This week is a special column, as I've always wanted to do an "Ameritrash Hall of Fame" series of articles. My hope is that a series like that would generate considerable discussion and passionate responses, as we'd be talking about some of the giants, the lynchpins, the key games that define our portion of the hobby today. And folks, there are fewer bigger ones than this week's entry--the legendary Cosmic Encounter. Join us, won't you?
I'll admit that as a reviewer who finds himself with new games to review week in and week out, it's nice to slow down, not only be wrapped up in whatever is new, but to talk about those games that honestly stick with you, that stand the test of time, that make us the gamers that we are today.
It is without compunction that I present to you entry #1 in the Ameritrash Hall of Fame:
Cosmic Encounter has a storied, highly decorated history. From Wikipedia, here's the description:
"Cosmic Encounter is a science fiction-themed strategy board game, designed by "Future Pastimes" (collectively, Peter Olotka, Jack Kittredge and Bill Eberle, with Bill Norton) and originally published by Eon Games in 1977. In it, each player takes the role of a particular alien species with a unique power to break one of the rules of the game attempting to establish control over the universe. In 1992, a new edition of Cosmic Encounter won the Origins Award for Best Fantasy or Science Fiction Boardgame of 1991, and placed 6th in the Deutscher Spiele Preis. The game was inducted into the Academy of Adventure Gaming Arts & Design Adventure Gaming Hall of Fame in 1997.
Cosmic Encounter is a very dynamic and social game, with players being encouraged to interact, argue, form alliances, make deals, double-cross, and occasionally work together to protect the common good. Most editions of the game are designed for three to six players, although official rules exist for playing with as few as two, or as many as eight, players."
Cosmic at its core is such a simple game, deceptively so. Everyone has a number of home planets, each with four ships. On your turn, a random card is drawn to determine who you will attack. You can commit ships from your colonies, up to four. Then, each side pleads for other players to ally with them, to increase the strength of attack or defense. Once that negotiation's done, each player plays an "Encounter" card, most often with a printed strength, to boost their values. Once the scores are totaled, if the defender wins, the attacker's ships (and all allies) go to a central location called "The Warp." If the defender loses, the attacker (and his allies) get to establish a foreign colony on the attacked planet, while the defender's ships go to The Warp. Once ships go to the warp, the successful attacker has the choice to repeat this process one time, drawing a new card for whom to attack.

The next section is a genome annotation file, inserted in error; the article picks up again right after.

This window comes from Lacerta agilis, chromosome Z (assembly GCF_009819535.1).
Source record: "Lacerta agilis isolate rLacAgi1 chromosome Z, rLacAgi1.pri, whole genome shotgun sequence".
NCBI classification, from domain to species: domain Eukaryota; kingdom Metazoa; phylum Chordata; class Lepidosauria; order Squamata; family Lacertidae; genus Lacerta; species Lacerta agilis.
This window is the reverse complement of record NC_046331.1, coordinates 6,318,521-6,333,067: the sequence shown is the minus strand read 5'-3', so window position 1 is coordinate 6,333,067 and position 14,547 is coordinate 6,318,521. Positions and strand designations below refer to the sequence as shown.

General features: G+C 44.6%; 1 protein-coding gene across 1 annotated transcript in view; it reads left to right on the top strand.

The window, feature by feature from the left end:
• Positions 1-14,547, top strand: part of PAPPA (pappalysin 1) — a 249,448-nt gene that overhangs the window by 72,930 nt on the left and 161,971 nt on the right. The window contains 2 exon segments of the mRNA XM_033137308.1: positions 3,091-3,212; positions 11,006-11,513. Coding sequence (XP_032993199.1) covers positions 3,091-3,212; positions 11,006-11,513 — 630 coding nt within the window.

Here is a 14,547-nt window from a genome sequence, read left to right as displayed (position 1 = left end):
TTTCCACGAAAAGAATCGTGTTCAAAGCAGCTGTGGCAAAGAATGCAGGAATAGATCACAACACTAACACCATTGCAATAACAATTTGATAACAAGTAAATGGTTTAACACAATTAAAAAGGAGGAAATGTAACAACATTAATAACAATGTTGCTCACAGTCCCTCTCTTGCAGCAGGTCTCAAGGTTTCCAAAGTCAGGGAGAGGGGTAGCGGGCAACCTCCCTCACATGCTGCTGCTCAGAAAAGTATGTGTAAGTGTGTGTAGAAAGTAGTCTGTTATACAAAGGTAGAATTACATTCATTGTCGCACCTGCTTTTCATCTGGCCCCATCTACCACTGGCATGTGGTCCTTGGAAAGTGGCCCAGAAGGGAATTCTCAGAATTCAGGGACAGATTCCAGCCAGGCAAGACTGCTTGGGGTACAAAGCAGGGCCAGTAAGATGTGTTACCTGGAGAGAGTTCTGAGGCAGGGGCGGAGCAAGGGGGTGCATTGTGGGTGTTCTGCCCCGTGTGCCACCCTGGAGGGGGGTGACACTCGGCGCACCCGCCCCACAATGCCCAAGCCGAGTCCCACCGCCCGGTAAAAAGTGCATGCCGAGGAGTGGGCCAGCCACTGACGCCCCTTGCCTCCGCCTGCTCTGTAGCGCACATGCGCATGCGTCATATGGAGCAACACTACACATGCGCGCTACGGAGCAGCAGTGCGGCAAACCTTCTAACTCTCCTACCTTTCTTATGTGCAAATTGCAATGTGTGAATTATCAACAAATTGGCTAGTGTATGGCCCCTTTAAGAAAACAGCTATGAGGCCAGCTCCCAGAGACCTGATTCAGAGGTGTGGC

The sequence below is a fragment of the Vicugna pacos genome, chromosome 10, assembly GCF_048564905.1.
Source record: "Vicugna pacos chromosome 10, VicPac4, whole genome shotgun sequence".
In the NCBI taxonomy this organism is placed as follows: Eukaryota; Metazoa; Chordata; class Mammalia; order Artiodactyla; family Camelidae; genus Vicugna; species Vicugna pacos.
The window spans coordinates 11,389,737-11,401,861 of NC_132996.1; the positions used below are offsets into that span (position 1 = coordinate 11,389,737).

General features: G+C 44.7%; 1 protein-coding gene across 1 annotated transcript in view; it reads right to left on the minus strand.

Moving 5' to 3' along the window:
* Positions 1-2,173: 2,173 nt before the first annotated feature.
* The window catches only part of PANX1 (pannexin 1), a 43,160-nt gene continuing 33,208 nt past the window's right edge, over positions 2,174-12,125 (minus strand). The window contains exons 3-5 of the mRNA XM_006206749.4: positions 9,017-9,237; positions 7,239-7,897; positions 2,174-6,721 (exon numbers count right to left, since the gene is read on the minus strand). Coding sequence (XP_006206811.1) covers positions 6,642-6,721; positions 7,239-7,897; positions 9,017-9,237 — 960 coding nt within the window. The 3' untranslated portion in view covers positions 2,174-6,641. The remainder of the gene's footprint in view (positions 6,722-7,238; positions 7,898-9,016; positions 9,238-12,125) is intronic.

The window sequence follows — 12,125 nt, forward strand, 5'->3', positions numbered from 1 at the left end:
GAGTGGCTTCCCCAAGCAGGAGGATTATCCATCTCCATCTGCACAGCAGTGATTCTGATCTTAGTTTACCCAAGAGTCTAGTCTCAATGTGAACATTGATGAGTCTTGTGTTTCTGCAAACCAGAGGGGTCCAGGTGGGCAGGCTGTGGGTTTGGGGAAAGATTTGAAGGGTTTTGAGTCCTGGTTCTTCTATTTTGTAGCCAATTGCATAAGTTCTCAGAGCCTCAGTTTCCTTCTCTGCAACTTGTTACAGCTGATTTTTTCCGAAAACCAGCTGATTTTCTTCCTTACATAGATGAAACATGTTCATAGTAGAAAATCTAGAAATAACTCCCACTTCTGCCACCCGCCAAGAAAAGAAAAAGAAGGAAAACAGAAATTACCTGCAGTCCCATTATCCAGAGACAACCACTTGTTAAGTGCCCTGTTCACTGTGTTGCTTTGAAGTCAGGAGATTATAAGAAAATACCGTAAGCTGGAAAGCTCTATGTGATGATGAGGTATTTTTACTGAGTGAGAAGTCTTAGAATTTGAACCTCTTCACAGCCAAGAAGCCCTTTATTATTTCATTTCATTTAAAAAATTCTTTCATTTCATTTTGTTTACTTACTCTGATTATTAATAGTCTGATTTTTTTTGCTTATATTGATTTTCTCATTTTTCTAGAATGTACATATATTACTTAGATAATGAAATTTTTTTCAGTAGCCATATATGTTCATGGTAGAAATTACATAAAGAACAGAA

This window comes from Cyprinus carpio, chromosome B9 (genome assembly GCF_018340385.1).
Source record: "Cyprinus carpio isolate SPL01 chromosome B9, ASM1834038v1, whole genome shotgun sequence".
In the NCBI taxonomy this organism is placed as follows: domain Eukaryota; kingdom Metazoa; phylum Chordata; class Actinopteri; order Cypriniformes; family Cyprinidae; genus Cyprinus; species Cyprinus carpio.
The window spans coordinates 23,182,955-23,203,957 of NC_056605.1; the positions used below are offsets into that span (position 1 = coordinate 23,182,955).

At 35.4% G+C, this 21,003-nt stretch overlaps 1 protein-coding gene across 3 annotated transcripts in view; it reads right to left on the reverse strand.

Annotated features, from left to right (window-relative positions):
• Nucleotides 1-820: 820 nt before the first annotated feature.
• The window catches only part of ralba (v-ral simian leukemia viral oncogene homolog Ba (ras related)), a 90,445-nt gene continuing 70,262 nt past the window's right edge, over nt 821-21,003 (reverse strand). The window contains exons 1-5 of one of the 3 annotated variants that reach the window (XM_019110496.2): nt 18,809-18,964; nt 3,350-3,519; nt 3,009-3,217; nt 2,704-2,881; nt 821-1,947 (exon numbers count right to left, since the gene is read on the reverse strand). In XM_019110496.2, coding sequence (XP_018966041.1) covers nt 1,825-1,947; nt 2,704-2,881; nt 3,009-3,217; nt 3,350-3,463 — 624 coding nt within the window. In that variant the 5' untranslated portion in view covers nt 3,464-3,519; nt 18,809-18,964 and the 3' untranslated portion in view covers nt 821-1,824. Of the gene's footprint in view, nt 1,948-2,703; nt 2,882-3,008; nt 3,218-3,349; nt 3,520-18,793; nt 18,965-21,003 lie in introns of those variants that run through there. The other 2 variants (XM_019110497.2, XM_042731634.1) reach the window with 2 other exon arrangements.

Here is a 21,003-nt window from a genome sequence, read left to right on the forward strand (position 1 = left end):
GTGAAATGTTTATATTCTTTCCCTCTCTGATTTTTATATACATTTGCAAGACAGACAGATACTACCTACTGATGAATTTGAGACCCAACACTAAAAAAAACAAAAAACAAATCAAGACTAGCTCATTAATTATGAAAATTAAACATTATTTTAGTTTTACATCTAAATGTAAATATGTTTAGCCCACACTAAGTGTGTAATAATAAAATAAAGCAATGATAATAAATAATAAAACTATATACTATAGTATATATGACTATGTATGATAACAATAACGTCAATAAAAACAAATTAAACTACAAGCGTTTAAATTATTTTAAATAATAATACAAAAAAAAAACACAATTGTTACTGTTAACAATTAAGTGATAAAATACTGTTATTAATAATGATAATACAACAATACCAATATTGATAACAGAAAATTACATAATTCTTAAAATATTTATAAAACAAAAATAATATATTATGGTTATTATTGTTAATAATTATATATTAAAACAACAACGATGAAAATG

It's important to note that ships sent to The Warp aren't gone forever, you can retrieve one ship from there at the start of each of your turns, but while they're there, you're much weaker militarily.
The first player to establish a set number of foreign colonies wins; because attackers share the rewards of colonization when victorious, it is possible to share the win.
And that's basically the game. But oh, the devil is in the details, as they always say.
First, the cards themselves aren't always purely numeric strength boosters. There are all sorts of special power cards in the deck, doing powerful things like preventing players from allying during attack and defense, or perhaps one that instantly frees all ships from The Warp, to others that can turn losing into winning. There's the Negotiate card, which can be played during battle to automatically concede the loss, but allowing you to randomly get cards from the attacker's hand as "compensation." If both players Negotiate, then all allies are sent home, and the attacker and defender have one minute to come to some sort of agreement (frequently, this involves "colony for colony", with both players gaining a foreign colony.) If they fail to come to an agreement within one minute, then both of them lose ships to the warp and they each gain nothing.
So you take even the Negotiation mechanism which has you "throwing" the fight. Couple that with the ability to invite allies on defense. Mix in an invitation to player(s) you don't like. They greedy ally with you, looking for free card draws for a successful defense. Instead you negotiate, losing the fight for both you...and all of your allies...while you get card draws.
Folks, there ain't no more delicious backstabbing in the world than that right there.
And we haven't even begun to talk about the best part of the game in the form of the alien powers. Gamebreakers each and every one, the sky is truly the limit to what some of these crazy alien powers do. From simple things like peeking at your opponent's hand of cards, to "clinging" to an opponent and fetching extra ships and cards, to "whining" about your fate in the game and getting free ships from the warp or free cards or...